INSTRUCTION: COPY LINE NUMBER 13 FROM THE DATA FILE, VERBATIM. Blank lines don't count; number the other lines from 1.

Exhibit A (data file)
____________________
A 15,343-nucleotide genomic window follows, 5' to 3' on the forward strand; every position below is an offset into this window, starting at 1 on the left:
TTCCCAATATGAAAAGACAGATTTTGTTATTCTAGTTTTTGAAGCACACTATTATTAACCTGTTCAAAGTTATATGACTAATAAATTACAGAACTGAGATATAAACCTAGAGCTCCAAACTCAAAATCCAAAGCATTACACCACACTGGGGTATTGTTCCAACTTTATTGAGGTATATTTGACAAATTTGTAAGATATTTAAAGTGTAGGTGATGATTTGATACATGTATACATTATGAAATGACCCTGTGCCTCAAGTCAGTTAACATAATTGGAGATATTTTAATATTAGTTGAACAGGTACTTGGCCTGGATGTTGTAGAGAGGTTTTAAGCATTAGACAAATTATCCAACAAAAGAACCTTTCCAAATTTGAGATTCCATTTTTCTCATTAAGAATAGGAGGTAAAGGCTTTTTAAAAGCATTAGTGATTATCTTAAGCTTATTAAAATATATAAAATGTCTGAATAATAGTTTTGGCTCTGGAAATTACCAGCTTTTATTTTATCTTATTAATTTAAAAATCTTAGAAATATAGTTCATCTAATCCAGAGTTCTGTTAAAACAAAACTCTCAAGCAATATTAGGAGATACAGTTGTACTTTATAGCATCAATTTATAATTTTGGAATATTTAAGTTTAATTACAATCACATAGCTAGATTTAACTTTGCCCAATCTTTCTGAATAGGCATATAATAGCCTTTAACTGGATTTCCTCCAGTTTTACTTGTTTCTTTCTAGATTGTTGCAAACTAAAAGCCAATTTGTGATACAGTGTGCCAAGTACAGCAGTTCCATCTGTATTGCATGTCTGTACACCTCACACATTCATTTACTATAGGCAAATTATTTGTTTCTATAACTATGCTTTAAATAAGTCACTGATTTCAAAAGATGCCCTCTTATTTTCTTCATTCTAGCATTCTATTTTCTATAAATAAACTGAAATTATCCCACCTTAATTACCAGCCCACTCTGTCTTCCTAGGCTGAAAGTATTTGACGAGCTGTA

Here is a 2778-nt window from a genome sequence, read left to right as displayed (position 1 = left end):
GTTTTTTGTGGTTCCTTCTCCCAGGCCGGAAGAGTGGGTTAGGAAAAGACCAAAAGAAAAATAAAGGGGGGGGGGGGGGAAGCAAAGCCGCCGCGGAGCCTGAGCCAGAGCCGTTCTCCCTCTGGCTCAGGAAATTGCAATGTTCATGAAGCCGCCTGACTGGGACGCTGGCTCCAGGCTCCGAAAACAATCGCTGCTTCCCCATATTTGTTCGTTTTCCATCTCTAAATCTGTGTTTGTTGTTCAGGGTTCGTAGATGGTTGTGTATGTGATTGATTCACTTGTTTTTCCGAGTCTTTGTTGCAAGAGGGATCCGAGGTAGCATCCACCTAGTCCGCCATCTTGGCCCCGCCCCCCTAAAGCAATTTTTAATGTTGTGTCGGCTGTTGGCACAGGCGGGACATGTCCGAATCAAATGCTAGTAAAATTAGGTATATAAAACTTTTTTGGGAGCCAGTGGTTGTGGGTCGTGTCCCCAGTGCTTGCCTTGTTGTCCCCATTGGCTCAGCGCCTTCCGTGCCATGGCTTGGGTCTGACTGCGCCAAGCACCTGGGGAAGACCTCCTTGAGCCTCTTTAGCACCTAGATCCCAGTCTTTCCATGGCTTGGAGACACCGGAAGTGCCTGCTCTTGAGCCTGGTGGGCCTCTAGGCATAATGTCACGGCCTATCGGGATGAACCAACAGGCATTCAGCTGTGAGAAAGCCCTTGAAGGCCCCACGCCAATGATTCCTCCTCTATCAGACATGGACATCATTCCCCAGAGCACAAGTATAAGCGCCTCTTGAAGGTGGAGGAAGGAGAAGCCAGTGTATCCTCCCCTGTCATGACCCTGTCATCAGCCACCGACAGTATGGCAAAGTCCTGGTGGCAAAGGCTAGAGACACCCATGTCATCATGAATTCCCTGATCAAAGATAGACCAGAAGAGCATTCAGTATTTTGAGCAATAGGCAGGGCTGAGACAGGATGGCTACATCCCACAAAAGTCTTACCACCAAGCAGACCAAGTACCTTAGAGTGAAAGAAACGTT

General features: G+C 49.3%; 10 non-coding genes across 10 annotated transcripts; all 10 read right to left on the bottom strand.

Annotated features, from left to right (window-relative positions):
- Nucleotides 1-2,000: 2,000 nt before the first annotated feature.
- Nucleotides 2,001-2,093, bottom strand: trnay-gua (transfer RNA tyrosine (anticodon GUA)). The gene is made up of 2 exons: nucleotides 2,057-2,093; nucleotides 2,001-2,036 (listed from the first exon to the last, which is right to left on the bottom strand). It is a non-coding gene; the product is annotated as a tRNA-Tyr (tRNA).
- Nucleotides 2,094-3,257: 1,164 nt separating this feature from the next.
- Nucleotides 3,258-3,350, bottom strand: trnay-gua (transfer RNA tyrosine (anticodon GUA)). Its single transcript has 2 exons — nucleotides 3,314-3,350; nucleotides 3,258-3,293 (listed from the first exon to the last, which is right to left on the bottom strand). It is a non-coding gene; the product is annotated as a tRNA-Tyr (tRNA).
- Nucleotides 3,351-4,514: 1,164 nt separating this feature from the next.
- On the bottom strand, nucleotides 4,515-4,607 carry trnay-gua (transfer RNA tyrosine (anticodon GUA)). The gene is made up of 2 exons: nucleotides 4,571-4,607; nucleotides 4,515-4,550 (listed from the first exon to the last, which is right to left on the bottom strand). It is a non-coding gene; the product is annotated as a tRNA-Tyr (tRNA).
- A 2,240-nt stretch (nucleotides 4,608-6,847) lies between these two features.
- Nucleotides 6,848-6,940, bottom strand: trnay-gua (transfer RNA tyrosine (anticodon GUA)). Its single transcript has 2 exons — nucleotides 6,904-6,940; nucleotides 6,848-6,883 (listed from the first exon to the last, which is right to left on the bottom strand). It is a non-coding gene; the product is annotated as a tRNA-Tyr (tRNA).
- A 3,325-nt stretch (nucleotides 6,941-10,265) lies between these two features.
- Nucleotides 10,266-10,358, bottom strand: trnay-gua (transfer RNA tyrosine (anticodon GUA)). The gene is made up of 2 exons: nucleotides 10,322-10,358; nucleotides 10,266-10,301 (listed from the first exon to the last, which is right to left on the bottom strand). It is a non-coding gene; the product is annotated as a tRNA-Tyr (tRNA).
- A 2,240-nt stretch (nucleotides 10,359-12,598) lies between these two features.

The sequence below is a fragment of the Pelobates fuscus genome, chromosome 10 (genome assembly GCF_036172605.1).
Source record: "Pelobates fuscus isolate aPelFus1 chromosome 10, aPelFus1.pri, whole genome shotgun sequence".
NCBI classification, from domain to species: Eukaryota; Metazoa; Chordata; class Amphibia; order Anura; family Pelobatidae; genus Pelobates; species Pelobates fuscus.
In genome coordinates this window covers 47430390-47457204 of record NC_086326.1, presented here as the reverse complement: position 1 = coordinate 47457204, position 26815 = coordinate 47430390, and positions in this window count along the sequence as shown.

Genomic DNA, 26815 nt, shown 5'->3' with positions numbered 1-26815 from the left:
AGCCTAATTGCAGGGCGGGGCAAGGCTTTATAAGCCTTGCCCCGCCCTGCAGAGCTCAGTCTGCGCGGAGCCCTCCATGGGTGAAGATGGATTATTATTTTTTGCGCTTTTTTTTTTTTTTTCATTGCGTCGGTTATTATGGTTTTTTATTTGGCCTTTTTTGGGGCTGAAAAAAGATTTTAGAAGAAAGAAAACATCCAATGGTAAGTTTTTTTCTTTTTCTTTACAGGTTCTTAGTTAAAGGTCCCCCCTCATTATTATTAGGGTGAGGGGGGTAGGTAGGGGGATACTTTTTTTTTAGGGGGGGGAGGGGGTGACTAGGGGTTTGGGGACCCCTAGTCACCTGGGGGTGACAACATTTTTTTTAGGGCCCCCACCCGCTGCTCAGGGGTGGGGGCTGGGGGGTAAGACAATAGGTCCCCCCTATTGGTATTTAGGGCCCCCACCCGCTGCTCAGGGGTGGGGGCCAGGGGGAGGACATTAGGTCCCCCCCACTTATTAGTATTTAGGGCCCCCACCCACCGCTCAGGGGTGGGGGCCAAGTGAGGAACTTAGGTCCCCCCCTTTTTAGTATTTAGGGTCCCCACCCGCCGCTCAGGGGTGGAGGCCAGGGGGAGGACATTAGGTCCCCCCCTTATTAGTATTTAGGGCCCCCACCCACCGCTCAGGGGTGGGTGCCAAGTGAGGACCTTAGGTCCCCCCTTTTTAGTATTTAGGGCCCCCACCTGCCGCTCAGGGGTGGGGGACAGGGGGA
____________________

- A 2,240-nt stretch (nucleotides 4,608-6,847) lies between these two features.